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Using Famine As a Weapon Is Indefensible
To worsen conditions in Yemen further in the vain pursuit of “leverage” would simply be evil.
Gerald Feierstein makes a very weak case for designating the Houthis as terrorists. First, he acknowledges that he previously opposed the designation when the Trump administration did it, but now claims that it is worth doing:
The letter, which was ultimately signed by nearly 100 former U.S. diplomats and military officers, argued that a designation would do little harm to the Houthis but would endanger the well-being of millions of innocent Yemeni civilians. Unfortunately, things have changed. The past year has demonstrated that the Houthis will not return to the negotiating table until they accept that there is no alternative to a political resolution.
There may have been some changes in the military situation over the last year, but nothing has changed as far as the effects of the designation are concerned. It is still true that a designation would do little harm to the Houthis but would endanger millions of innocent Yemeni lives, so how can a designation be any more justified now than it was then? Put bluntly, why is it somehow acceptable to cause a massive famine in the name of “leverage” now when it was not in 2021?
There is something particularly perverse about the debate over designating the Houthis. For almost seven years, the U.S. has aided and abetted the Saudi coalition as it bombs and starves the people of Yemen, and during that time none of the coalition’s members has faced any penalties for their myriad war crimes. The Saudi coalition has plunged Yemen into the abyss of mass starvation, and they have done this with U.S. backing and protection. The U.S. refuses to use the influence it has with the Saudi coalition to rein in their many abuses, but for the sake of creating supposed “leverage” with the Houthis there is serious consideration of a policy that would cause even more starvation and deprivation than the coalition’s intervention has already caused. Everyone knows in advance that terrorism sanctions won’t alter the Houthis’ behavior or compel them to negotiate. The whole of Yemen—and not just the parts that the Houthis control—will suffer terribly if the designation goes through.
Feierstein says that it is “imperative” that the U.S. and U.N. “do more to end the suffering,” but he is calling for a terrorism designation that will drastically increase the suffering for tens of millions of people. We are already seeing the economic collapse in Afghanistan that comes when a country is effectively cut off from the outside world. The same will happen to Yemen if the U.S. does this, and it will be our policy that kills huge numbers of people.
It seems that Feierstein has taken this position for lack of “viable” alternatives, and he says “it would be foolhardy not to consider the possible use of a terrorist designation as a tool in America’s kit.” When we know very well that the “tool” is nothing more than a weapon for killing innocent people, it is madness to consider using it. The pro-designation side of the debate pretends that there is some pressure that can be brought to bear on the Houthis that will force them to negotiate, but experience teaches us that sanctions do not force the target to make deep concessions when its security and survival are at stake. Even if the designation applied some pressure on the Houthis, it would be insufficient, but it would come at a staggering cost in lives needlessly lost. There is no possible justification for using famine as a weapon.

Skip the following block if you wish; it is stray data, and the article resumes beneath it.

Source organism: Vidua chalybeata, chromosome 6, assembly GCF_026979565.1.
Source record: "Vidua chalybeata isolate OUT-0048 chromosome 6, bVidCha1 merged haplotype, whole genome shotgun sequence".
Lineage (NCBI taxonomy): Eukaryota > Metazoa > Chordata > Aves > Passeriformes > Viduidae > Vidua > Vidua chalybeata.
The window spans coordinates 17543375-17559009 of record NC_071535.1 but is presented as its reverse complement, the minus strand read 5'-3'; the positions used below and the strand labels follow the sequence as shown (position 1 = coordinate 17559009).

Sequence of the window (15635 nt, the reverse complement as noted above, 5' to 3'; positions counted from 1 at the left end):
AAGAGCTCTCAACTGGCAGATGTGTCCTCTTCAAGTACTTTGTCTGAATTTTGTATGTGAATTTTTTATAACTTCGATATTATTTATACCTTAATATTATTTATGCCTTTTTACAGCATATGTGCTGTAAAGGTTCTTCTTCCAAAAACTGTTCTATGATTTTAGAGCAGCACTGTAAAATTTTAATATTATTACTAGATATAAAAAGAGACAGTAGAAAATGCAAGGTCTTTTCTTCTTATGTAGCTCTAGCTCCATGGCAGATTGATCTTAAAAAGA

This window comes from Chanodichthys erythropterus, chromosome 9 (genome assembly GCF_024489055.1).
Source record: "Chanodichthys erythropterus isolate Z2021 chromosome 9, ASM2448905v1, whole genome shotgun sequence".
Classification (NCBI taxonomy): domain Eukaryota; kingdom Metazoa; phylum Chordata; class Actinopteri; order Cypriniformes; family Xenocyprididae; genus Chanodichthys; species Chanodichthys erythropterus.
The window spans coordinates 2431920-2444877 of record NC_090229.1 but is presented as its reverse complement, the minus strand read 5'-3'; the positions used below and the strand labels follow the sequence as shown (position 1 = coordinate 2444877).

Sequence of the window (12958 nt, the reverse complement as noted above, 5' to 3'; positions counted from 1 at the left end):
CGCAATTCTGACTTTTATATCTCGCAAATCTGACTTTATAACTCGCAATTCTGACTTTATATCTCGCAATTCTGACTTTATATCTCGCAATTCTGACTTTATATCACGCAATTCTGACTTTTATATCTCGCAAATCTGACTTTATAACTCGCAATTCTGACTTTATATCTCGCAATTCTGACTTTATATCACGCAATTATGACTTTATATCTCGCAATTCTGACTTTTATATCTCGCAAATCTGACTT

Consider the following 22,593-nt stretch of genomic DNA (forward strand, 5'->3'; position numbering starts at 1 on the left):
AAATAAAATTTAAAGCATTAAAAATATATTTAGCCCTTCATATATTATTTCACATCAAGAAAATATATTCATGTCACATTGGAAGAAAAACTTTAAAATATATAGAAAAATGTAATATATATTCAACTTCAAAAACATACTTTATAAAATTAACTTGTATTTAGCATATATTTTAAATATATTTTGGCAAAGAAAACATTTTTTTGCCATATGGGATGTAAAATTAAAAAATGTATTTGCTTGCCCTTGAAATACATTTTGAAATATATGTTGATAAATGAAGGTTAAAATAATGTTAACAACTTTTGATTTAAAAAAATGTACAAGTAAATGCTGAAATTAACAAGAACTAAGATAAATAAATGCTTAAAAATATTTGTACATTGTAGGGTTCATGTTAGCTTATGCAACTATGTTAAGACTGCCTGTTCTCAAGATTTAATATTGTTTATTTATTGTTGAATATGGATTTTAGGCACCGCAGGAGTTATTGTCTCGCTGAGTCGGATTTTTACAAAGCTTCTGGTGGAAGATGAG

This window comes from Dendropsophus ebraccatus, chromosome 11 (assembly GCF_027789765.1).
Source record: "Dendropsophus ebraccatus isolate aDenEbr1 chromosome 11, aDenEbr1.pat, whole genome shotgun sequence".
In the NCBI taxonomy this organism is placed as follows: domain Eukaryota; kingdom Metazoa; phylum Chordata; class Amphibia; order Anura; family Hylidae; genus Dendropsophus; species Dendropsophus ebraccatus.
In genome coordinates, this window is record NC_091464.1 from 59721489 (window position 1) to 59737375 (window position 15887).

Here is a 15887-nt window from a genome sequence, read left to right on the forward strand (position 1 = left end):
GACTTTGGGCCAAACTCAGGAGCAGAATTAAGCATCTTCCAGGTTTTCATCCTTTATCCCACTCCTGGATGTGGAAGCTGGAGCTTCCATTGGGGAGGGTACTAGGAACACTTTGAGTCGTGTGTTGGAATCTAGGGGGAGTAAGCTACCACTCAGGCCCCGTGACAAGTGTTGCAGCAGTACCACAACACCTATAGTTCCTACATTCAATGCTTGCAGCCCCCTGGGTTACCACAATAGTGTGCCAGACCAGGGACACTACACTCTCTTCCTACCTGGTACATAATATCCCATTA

Feierstein imagines that terrorism sanctions can be “crafted in a way to minimize unintended consequences,” but there will be no getting around the intended consequences of cutting Yemen off from the rest of the world. Financial institutions and importers will not want to take the risks associated with doing business in Yemen. Overcompliance is always a problem with broad sanctions, and that is certain to happen in a case where the de facto government of a large part of the country has been labeled a terrorist organization. The devaluation of the currency and inflation that have already been wreaking havoc on Yemen’s economy will only get worse. You cannot starve an import-dependent country of trade and aid and expect anything less than mass starvation. There is no amount of clever “crafting” that will stave off disaster.
What good will this designation do? The best that Feierstein can come up with is that “it would nevertheless send a powerful, symbolic message that delegitimizes the Houthi movement.” You could not ask for a better example of destructive “do-somethingism.” Even its own advocates don’t think it will achieve anything real. It will at best have symbolic value, and that symbolism will quickly vanish when U.S. sanctions are responsible for causing a famine. Meanwhile, the millions dying from hunger and disease will be all too real. Since this is all obvious to anyone who has given it much thought, how is this even being debated?
The U.S. has been deeply implicated in the wrecking and starvation of Yemen. If the Biden administration does what supporters of a Houthi designation want, it will be responsible for one of the biggest man-made famines on record. It is bad enough that U.S. policy has helped bring Yemen to its current state. To worsen conditions in Yemen further in the vain pursuit of “leverage” would simply be evil.